Saturday, September 24, 2005


behavior verses preferences

Is the future of user centered design watching people, or probing people? When selecting an approach, a key question is: how reliable is behavior, and how reliable is preference?

Traditional usability engineering admonishes researchers to "watch what people do; don't listen to what they say." Ethnography also can stress the need to watch what people do in naturalistic settings, and to discount verbal introspection from users. It can deviate from straight behaviorism by asking users questions about why they do what they do -- it tries to overcome the black box approach. Emotional design research borrows far more from traditional market research by exploring preferences instead of behavior. It may be wary of the validity of verbal declarations of preference, but it nonetheless seeks to develop a model of the user's inner mind, and his or her wants. Many designers of new products argue that past behavior with mature products is a poor guide to understanding what people really want from future products.

I think the variability of people is well illustrated by how they behave on the job. I just finished listening to a BBC Radio 4 program on psychometric job testing. When I lived in the UK, I always thought the extensive use of psychometric testing to screen job candidates rather odd. If you visit a UK bookshop, you will find shelves of books on how to take, and "pass," psychometric tests. The whole exercise degenerates into a guessing game of finding and providing the socially acceptable answer. The flaw in psychometric job testing is the notion that one's stated personal preferences somehow reflect one's future job behavior. The first problem is that what people say they prefer may not be what really prefer. This is a well known problem with any probe. The second problem is that people's preferences may have little bearing on people's behavior. Whether someone says they prefer mercy or justice does not predict if they will fire an incompetent employee. There are many other factors that come into play (perhaps feelings toward potential lawsuits.) And it also confuses the idea of global personal preferences with role behavior. We have all seen examples of the kind grandfather/ruthless executive.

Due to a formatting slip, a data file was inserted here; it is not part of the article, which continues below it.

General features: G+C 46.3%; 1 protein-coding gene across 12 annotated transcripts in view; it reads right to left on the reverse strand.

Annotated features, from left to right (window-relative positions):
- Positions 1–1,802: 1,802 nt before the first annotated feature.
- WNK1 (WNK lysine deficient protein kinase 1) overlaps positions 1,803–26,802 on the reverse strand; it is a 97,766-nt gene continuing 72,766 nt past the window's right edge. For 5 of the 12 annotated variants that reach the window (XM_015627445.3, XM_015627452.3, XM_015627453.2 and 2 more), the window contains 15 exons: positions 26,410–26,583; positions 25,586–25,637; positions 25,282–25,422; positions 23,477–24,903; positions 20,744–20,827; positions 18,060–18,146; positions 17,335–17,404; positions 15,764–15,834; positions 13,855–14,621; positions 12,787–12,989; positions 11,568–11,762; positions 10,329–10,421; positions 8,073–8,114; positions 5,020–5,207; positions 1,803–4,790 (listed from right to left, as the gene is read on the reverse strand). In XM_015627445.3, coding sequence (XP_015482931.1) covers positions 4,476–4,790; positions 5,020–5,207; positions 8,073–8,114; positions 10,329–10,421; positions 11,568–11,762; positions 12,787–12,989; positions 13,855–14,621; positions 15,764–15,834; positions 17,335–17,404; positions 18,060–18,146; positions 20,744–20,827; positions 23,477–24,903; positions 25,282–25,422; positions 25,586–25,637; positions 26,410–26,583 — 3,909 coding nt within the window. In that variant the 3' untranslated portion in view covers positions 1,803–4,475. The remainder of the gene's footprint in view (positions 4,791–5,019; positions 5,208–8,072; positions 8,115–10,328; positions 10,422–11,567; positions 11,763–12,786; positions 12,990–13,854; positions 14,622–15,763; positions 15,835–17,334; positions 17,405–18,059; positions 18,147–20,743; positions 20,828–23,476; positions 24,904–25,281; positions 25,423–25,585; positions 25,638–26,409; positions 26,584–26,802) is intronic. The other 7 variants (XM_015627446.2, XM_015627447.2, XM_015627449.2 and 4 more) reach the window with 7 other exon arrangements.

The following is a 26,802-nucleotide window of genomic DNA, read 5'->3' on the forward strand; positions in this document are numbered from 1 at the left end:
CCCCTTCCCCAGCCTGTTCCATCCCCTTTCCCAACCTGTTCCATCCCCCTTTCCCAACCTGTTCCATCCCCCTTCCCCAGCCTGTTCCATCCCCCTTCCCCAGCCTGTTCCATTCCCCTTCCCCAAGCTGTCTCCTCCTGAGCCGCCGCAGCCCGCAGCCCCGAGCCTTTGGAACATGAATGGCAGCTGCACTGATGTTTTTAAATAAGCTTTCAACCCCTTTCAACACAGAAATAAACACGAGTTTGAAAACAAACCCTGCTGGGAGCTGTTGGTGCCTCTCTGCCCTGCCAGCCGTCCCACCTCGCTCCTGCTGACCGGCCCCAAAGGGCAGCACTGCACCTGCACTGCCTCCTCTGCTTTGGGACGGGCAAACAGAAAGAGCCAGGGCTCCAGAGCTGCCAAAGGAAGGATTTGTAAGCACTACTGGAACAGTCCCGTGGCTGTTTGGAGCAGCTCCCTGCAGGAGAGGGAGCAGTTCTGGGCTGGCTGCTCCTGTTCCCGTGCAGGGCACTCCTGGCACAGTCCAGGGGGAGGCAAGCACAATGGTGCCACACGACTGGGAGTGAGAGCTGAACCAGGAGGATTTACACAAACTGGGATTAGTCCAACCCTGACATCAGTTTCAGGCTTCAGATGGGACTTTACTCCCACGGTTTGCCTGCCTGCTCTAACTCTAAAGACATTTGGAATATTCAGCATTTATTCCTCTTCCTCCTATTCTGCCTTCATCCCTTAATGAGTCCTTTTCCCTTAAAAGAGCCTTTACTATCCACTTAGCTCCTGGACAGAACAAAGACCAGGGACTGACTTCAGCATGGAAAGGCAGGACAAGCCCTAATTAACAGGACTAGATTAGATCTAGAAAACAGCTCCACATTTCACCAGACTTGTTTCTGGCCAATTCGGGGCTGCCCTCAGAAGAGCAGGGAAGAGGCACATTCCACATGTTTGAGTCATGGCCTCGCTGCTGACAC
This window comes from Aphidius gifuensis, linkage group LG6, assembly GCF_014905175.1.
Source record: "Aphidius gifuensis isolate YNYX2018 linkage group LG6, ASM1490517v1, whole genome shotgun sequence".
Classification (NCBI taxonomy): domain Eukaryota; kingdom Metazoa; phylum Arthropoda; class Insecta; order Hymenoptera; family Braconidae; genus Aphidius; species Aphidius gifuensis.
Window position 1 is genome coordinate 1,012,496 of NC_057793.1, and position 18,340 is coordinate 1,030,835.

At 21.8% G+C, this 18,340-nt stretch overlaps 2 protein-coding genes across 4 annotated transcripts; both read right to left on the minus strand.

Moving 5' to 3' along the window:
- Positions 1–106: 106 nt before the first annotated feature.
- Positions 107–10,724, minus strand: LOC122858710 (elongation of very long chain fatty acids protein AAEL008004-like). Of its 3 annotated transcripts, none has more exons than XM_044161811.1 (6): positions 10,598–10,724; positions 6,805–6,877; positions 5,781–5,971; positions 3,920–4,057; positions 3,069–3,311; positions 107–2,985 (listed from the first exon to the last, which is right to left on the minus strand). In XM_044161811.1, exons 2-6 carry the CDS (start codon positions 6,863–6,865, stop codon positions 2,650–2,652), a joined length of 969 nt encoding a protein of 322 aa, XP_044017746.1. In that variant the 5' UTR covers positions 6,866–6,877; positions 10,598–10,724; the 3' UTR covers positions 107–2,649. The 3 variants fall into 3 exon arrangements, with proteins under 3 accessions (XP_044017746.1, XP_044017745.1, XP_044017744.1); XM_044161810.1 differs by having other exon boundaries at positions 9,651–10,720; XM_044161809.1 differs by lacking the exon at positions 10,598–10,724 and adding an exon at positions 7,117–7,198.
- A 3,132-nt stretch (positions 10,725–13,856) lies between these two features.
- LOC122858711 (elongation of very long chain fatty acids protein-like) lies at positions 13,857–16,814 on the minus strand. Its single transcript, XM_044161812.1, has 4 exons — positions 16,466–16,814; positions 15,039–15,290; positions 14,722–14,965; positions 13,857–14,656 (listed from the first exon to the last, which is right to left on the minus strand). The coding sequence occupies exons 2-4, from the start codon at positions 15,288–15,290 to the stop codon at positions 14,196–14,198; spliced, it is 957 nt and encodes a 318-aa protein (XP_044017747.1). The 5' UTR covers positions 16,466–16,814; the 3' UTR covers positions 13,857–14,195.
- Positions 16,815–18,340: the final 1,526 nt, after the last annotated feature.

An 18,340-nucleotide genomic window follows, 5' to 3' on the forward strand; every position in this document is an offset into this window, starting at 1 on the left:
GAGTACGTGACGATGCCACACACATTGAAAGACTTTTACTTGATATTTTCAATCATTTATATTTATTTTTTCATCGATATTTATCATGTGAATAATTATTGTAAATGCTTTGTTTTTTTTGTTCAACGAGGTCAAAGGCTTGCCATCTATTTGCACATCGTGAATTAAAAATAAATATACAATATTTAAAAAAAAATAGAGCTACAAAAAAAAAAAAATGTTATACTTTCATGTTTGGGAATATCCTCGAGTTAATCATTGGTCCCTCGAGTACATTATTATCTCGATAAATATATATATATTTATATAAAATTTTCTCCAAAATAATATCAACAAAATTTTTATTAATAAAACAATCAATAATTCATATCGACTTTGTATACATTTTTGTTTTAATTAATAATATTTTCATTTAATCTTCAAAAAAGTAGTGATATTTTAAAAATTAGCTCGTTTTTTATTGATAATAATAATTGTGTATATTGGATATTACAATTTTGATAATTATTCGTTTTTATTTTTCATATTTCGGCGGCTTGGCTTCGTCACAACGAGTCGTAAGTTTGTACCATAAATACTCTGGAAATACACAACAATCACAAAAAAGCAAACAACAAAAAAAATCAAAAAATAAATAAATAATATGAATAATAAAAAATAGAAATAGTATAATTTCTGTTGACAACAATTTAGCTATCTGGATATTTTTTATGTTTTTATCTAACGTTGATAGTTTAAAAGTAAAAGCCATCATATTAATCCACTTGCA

Probes may work in the absence of social influence and role associations. Some products have fewer social and role associations than others, but all products have some (unless intended for hermits.) People may be less able to manipulate their nonverbal responses than verbal responses to probes, but I would doubt their responses are entirely involuntary and thus "objective."

Ethnography is potentially powerful for accounting for the influence of social factors. But by subjecting observation to context, it is not possible to develop a global perspective on people, finding their core life motivations and preferences. Only traditional usability can pretend to offer a global perspective on users. It does this by ignoring preferences, and looking only at a narrow range of user behaviors that are consistent across contexts.

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